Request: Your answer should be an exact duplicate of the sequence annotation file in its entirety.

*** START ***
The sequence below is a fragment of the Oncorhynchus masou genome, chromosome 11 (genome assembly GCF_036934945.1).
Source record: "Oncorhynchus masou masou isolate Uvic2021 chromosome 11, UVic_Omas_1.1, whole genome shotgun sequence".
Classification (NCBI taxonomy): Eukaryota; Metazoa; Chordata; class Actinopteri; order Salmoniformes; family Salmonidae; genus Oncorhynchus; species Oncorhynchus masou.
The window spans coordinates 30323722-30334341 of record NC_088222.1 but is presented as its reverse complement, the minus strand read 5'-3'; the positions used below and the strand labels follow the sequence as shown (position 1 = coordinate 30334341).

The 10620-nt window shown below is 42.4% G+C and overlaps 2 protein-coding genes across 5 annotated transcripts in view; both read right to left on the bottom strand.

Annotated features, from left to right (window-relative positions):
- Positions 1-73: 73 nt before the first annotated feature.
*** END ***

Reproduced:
The sequence below is a fragment of the Oncorhynchus masou genome, chromosome 11 (genome assembly GCF_036934945.1).
Source record: "Oncorhynchus masou masou isolate Uvic2021 chromosome 11, UVic_Omas_1.1, whole genome shotgun sequence".
Classification (NCBI taxonomy): Eukaryota; Metazoa; Chordata; class Actinopteri; order Salmoniformes; family Salmonidae; genus Oncorhynchus; species Oncorhynchus masou.
The window spans coordinates 30323722-30334341 of record NC_088222.1 but is presented as its reverse complement, the minus strand read 5'-3'; the positions used below and the strand labels follow the sequence as shown (position 1 = coordinate 30334341).

The 10620-nt window shown below is 42.4% G+C and overlaps 2 protein-coding genes across 5 annotated transcripts in view; both read right to left on the bottom strand.

Annotated features, from left to right (window-relative positions):
- Positions 1-73: 73 nt before the first annotated feature.